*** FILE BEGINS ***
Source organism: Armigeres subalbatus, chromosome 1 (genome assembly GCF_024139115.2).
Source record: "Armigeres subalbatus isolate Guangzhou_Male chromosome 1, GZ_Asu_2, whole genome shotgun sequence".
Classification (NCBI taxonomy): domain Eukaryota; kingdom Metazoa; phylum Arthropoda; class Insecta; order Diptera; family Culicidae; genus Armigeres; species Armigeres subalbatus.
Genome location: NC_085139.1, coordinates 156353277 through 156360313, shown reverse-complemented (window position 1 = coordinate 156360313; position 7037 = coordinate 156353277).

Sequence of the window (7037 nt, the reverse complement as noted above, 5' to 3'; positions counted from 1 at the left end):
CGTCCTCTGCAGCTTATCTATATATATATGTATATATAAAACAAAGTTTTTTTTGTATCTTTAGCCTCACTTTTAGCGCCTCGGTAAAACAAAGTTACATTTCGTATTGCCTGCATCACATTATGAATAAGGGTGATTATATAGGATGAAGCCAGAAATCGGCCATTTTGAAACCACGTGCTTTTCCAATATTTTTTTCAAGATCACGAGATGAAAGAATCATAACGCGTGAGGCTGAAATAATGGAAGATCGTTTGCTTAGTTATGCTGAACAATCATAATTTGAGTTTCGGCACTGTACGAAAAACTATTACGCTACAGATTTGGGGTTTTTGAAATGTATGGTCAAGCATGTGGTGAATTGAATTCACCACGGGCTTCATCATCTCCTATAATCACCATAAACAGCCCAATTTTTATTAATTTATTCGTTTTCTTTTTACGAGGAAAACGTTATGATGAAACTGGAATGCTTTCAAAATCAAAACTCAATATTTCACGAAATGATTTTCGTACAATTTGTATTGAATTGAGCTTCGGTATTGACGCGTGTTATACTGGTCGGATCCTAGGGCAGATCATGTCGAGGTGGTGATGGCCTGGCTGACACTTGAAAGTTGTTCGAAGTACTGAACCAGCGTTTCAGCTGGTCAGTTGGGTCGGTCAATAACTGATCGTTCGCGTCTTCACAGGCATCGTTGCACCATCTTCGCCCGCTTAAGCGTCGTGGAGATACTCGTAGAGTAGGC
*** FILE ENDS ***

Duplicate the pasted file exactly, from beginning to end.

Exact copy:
Source organism: Armigeres subalbatus, chromosome 1 (genome assembly GCF_024139115.2).
Source record: "Armigeres subalbatus isolate Guangzhou_Male chromosome 1, GZ_Asu_2, whole genome shotgun sequence".
Classification (NCBI taxonomy): domain Eukaryota; kingdom Metazoa; phylum Arthropoda; class Insecta; order Diptera; family Culicidae; genus Armigeres; species Armigeres subalbatus.
Genome location: NC_085139.1, coordinates 156353277 through 156360313, shown reverse-complemented (window position 1 = coordinate 156360313; position 7037 = coordinate 156353277).

Sequence of the window (7037 nt, the reverse complement as noted above, 5' to 3'; positions counted from 1 at the left end):
CGTCCTCTGCAGCTTATCTATATATATATGTATATATAAAACAAAGTTTTTTTTGTATCTTTAGCCTCACTTTTAGCGCCTCGGTAAAACAAAGTTACATTTCGTATTGCCTGCATCACATTATGAATAAGGGTGATTATATAGGATGAAGCCAGAAATCGGCCATTTTGAAACCACGTGCTTTTCCAATATTTTTTTCAAGATCACGAGATGAAAGAATCATAACGCGTGAGGCTGAAATAATGGAAGATCGTTTGCTTAGTTATGCTGAACAATCATAATTTGAGTTTCGGCACTGTACGAAAAACTATTACGCTACAGATTTGGGGTTTTTGAAATGTATGGTCAAGCATGTGGTGAATTGAATTCACCACGGGCTTCATCATCTCCTATAATCACCATAAACAGCCCAATTTTTATTAATTTATTCGTTTTCTTTTTACGAGGAAAACGTTATGATGAAACTGGAATGCTTTCAAAATCAAAACTCAATATTTCACGAAATGATTTTCGTACAATTTGTATTGAATTGAGCTTCGGTATTGACGCGTGTTATACTGGTCGGATCCTAGGGCAGATCATGTCGAGGTGGTGATGGCCTGGCTGACACTTGAAAGTTGTTCGAAGTACTGAACCAGCGTTTCAGCTGGTCAGTTGGGTCGGTCAATAACTGATCGTTCGCGTCTTCACAGGCATCGTTGCACCATCTTCGCCCGCTTAAGCGTCGTGGAGATACTCGTAGAGTAGGC